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Wednesday, May 12, 2021

Customs managers accuse Senegalese authorities of ignoring ISRT, Ecowas protocols

By Kemesseng Sanneh

Abdou M. Jeng, the customs manager at Giboroh Border Post, has accused Senegalese authorities of not respecting the Inter-State Road Transit (ISRT) and ECOWAS protocols on the free movement of goods and services, signed by Member States of the sub-region bloc.

Jeng made the accusations on Friday during the National Assembly Select Committee on trade’s 6-day tour to border posts across the country to examine the implementation of ECOWAS protocol on free movement of goods as well as the ISRT protocol.

Manager Jeng said when a vehicle enters Senegal with ISRT seal via transit, they will cut the seal and offload the goods to search them, which delays the free movement of goods.

He further told the committee that all trucks do park in Gambian territory because any night they spend in the Senegalese territory, they are asked to pay.

According to Mr. Jeng, Senegal gets 72% of their goods from Mali and Gambia, benefit only 5% from those goods. But, he said, Senegal is still blocking that 5% sometimes.

“The Senegalese authorities aren’t respecting the Ecowas protocol of free movement of goods and services and when we talk about the Ecowas protocol, they will rely on their local laws as justification for their actions,” he said.

Jeng said Gambia authorities are good when it comes to signing protocols and agreements with sister countries but in terms of implementation, the sister countries will not respect the protocol which will leave Gambia at the disadvantage.

On security and border patrol, Jeng said because they are not well armed, they don’t go far during border patrols. He said they encounter attacks by people armed with cutlasses.

On the same Friday, the Committee visited Tanji Border Post. CP Conteh, an official at the post, informed the committee that they collect revenue solely on the fish leaving the country to Senegal. He said their border post covers Denton Bridge to Kartong with a total number of six staff. This, he said, is not sufficient for them to execute their work. He also highlighted that lack of mobility to cover all the areas under their command is a challenge, saying they only have one motorbike at their post.

Mr. Sambou, customs officer, also informed the committee that the citizens are not enlightened about taxable goods and non-taxable goods. This, he said, is also a big challenge for them. He said when they caught people exporting or importing taxable goods and they ask them to pay, they would tell them that they don’t know they were supposed to pay for those goods.

Sambou said because of insufficient staff, the navy personnel are doing their job for them in Kartong and they are always in contact with them.

Meanwhile, on Thursday 11 March, 2021, the committee visited Sere Bojo Border Post accompanied by the customs manager in charge of the region, Mr. Buba Ceesay. There, a resident of the village told the committee that their village is grappling with the frequent cattle thieves, thus they pleaded to the committee for help in terms of security for the protection of their properties.

At Brikama-Ba Border Post, officials informed the committee that they witness the movement of people (which is under the Immigration Department) more than that of goods. They said they are more into revenue collection, such as tax etc. adding that the people are adhering to the payment of their taxes on time.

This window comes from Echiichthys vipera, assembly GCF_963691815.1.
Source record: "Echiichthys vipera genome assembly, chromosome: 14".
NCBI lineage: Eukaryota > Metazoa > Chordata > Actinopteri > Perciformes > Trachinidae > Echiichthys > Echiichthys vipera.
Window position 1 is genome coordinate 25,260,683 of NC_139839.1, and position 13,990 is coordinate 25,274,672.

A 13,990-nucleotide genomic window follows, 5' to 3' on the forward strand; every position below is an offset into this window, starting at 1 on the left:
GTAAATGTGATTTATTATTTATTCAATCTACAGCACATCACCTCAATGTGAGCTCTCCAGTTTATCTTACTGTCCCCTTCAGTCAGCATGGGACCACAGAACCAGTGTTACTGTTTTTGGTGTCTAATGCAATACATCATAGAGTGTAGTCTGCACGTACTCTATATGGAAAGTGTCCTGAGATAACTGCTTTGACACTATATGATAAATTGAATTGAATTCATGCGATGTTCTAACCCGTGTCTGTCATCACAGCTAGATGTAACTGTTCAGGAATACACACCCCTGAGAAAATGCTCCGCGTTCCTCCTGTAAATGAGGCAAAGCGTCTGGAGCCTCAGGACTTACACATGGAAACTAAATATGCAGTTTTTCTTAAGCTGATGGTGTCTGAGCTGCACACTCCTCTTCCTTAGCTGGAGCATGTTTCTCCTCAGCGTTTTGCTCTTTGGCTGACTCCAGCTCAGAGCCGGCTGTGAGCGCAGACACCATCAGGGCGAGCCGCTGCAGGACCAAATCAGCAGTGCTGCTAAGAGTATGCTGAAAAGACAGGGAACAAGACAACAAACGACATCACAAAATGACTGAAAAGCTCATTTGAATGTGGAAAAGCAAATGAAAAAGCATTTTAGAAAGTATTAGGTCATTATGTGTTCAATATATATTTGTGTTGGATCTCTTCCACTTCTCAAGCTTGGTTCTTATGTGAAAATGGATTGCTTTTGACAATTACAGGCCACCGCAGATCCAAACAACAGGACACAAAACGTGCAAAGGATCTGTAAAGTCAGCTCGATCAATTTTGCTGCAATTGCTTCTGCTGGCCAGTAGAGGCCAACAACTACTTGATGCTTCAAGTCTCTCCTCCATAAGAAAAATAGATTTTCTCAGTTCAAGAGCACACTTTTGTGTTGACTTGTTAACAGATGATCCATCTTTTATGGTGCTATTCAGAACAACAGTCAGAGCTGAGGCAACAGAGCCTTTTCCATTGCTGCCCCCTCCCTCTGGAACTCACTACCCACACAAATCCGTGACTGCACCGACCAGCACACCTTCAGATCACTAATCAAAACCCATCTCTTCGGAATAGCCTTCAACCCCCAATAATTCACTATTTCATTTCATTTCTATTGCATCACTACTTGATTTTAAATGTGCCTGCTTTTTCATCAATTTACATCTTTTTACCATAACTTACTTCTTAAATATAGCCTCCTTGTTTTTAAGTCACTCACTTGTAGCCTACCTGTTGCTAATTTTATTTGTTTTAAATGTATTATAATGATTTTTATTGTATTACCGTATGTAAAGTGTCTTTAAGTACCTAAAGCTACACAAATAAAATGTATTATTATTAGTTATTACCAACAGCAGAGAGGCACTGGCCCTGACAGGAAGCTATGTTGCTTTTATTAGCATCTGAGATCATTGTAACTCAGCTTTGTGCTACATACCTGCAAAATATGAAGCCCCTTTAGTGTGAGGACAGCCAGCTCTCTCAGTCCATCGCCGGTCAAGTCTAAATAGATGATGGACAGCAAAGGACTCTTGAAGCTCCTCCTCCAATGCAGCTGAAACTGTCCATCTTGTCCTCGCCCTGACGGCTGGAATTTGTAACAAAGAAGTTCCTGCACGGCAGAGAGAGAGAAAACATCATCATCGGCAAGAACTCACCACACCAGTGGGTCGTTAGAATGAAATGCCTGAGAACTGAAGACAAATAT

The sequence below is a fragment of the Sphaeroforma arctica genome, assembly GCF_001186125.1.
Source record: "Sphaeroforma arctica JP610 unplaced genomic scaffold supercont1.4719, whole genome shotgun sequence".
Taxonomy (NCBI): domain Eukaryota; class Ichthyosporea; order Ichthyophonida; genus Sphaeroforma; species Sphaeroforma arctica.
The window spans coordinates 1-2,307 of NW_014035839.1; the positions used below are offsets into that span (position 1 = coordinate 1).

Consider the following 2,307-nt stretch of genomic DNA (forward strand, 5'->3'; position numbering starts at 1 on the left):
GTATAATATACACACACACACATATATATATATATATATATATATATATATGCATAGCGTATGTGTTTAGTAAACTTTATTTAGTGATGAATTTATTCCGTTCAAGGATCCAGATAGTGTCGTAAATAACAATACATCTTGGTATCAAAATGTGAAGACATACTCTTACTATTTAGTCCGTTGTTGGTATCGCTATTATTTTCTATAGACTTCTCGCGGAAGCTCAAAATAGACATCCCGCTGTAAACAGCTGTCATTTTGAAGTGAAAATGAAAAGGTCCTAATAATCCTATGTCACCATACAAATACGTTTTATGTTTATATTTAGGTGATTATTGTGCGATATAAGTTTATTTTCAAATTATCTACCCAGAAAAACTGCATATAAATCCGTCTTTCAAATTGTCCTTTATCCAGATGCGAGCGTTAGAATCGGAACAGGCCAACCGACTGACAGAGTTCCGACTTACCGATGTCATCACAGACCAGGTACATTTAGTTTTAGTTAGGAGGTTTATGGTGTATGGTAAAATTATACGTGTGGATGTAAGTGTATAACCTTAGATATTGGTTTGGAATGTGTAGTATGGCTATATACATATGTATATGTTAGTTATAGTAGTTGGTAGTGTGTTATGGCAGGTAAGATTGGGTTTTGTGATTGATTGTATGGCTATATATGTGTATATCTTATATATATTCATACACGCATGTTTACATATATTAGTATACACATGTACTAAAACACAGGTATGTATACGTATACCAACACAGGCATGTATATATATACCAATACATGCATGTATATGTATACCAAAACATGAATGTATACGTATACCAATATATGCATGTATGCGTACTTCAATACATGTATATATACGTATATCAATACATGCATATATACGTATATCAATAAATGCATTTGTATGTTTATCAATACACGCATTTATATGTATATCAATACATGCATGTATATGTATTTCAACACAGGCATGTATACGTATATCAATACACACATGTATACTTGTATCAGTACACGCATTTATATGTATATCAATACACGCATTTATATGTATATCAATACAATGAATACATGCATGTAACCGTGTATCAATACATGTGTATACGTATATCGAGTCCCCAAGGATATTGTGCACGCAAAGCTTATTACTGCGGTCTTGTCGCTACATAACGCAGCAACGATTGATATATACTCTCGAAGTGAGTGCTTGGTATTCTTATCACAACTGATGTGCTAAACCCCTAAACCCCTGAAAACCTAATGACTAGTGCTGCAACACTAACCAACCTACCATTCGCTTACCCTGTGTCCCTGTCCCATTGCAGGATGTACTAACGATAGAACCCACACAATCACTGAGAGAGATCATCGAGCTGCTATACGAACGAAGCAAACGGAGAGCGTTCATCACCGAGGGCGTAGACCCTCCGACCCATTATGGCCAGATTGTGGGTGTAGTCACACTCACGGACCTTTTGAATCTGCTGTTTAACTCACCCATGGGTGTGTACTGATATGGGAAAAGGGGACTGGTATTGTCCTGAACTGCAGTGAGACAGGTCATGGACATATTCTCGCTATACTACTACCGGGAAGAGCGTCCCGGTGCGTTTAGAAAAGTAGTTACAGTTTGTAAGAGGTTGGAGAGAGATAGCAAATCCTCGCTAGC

Billay Tunkara, a member of the select committee, quizzed the officials whether people are adhering to the ECOWAS protocol on free movement and the challenges they are grappling with.

Mr. Sanneh from the customs unit responded in the positive. He said there is a smooth working relationship between them and the people trading in the area.

Sanneh outlined some of the challenges they are facing, including insufficient mobility and equipment. He said they need equipment for their protection from armed attack they encounter during their border patrols. He said sometimes, the Senegalese authorities aren’t cooperative.

At Soma Border Post, the Chairperson of the committee, Muhammed Maharena, informed the officers the purpose of their visit, which is to know whether Ecowas protocol is being implemented and also find out the challenges officers in border posts are confronting with in the execution of their functions.

Sainey Kinteh, the post head, said their primary task is revenue collection, which he said they are facing challenges, due to the low awareness of the people on the payment of tax. However, he said they are educating the citizens through radio programmes.

On the security aspect, Mr. Kinteh said they are confronted with armed attack due to the border’s closeness to the Casamance region of Senegal and the custom officers aren’t armed in order to protect themselves.

Kinteh also highlighted the staff welfare problems they are facing. He said Soma is the only border post in the entire Lower River Region (LRR) and all officers are posted there, saying the staff quarters cannot house all of them so others have to rent outside.

Maharena asked whether the transportion of goods and truck escort is flowing smoothly, Mr. Kinteh answered in the positive.

Committee member, Tunkara asked whether they do encounter delays in the movement of goods and services. Mr. Kinteh responded in the positive too. But he was quick to add that they always solve the matter with their sister forces.

He also informed the committee that goods from The Gambia to Senegal are mostly transported smoothly, while goods from Gambia to Guinea face difficulty with the Senegalese authorities.

Kinteh informed the committee that they are exposed to any form of attack because they deal with money without arms for self-defence.

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